Involve the smallfolk more

The commoners, or "smallfolk" as they are referred to in the world of Westeros, were largely forgotten by the time the show ground to its laborious halt. Sure, they're discussed in the abstract, and yeah, Gendry got a castle of his own. But characters like Hot Pie and Edd weren't sitting around picking Bran as king — they were roasted en masse or shuffled off camera.

This isn't a tremendous reversal, as the show was always more concerned with the lives of its well-off characters. It's called Game of Thrones, after all, not Game of Stools in the Tavern Where the Hound Ate All Those Chickens. But much of the drama was, in theory, based around organizing a world in their favor. Martin's books have done a better job of incorporating that: much of A Feast for Crows is spent with those living in the ashes of the War of the Five Kings, to the point that the title is a descriptor of their lives in the aftermath. This could be explored even more deeply by following the journey of a few smallfolk characters, and seeing the war through their eyes.

Let Bran retain his personality

All hail Bran, the technical winner of Game of Thrones. He's king, he's omniscient, he never has to worry about following his predecessors down dark holes of lechery, madness, or greed because, as he said himself, he "doesn't really want, anymore." This is key to his victory, as Tyrion outlined so eloquently in the series finale: Bran transcended his limited individuality, emerging from the most traumatic moment of his life as the embodiment of the realm and its history. He "learned to fly" in the memories of others and became the perfect altruist, a king with no self beyond the realm.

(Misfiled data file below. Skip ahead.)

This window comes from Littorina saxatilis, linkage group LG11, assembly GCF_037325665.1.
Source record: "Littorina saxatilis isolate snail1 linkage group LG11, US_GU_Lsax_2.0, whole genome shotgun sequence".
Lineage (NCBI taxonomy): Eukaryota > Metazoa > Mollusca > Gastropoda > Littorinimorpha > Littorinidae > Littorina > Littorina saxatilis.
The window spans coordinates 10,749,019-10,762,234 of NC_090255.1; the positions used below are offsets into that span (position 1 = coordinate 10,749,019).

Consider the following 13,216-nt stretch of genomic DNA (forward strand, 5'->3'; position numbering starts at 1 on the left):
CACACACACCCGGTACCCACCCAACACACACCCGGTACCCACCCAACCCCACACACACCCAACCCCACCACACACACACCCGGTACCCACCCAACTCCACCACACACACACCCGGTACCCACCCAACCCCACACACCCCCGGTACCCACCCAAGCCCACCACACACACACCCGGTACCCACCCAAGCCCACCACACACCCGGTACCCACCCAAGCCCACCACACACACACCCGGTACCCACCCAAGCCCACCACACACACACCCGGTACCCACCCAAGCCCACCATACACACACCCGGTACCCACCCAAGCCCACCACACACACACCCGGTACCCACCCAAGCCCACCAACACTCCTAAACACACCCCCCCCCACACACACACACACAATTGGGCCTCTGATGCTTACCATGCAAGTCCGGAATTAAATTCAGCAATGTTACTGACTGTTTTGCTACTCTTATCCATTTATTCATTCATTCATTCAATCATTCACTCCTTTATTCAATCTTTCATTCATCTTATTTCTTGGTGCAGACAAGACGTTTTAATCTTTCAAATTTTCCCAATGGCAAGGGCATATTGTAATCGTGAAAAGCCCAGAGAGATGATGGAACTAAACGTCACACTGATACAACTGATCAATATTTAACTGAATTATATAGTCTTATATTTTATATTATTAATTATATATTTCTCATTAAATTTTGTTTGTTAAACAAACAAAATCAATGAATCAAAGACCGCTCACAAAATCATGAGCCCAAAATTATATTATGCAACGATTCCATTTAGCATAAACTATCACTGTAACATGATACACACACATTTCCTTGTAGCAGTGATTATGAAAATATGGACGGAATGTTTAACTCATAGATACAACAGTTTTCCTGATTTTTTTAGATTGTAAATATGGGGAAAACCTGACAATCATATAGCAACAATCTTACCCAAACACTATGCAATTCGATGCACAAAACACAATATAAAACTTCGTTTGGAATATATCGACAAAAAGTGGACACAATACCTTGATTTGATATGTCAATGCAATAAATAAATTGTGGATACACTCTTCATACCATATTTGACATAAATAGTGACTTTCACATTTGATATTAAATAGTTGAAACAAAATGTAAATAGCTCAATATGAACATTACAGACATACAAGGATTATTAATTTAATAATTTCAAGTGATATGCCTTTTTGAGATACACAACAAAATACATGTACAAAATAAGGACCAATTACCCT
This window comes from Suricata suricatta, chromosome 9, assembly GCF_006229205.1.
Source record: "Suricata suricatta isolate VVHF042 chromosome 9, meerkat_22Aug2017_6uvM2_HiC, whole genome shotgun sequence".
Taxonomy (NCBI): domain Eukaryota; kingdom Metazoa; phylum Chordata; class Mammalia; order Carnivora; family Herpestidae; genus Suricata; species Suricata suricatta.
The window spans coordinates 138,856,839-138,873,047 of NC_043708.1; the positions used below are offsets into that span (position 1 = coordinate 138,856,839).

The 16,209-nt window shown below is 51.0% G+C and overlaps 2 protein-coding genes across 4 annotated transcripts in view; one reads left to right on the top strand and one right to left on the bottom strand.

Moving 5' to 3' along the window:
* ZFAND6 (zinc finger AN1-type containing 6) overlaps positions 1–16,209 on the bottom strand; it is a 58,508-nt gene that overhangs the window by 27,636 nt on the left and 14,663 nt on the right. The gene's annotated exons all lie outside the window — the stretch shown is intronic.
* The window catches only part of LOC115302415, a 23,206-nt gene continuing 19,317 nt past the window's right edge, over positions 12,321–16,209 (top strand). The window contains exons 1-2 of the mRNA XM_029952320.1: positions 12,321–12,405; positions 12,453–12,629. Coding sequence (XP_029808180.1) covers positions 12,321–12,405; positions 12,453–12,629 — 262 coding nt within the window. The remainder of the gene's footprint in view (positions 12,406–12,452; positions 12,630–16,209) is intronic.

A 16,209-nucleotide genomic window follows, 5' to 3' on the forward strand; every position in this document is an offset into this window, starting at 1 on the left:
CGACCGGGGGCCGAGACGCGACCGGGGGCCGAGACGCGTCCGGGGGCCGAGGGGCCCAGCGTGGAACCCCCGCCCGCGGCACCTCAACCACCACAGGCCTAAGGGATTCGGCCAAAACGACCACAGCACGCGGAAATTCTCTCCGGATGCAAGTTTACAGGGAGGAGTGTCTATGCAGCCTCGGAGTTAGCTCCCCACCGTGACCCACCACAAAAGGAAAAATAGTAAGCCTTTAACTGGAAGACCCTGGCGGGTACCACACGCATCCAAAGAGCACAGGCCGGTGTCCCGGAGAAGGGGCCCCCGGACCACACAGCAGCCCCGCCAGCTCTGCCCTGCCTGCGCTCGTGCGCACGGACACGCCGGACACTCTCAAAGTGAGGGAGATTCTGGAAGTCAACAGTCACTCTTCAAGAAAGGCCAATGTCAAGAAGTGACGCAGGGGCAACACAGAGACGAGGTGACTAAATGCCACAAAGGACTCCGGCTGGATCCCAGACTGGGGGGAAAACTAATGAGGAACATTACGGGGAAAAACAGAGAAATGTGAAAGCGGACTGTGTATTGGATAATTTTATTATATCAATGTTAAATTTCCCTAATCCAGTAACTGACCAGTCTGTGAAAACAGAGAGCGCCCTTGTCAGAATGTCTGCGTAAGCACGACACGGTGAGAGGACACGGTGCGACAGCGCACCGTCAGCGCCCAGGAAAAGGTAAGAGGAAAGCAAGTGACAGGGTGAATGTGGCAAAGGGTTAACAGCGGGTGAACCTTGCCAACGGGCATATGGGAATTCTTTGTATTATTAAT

The problem is that this made for some truly boring TV. Bran actually went missing from Season 5 entirely; someone had to make room for Jon, Daenerys, and Tyrion, and, well, no one was really out there yearning for more shots of Hodor shouldering Bran through the snow and endless, po-faced talk of destiny and ravens. Bran becoming an encyclopedia of Westerosi history more than a person is great for the realm, but plodding to watch. Martin hasn't stripped Bran of his self yet, and in fact most recently had him struggling with his growing feelings for Meera. If Martin continues to show the edges of Three-Eyed-Ravenhood and individual personality grinding against each other, it could make for a far more interesting story, and, potentially, kingship.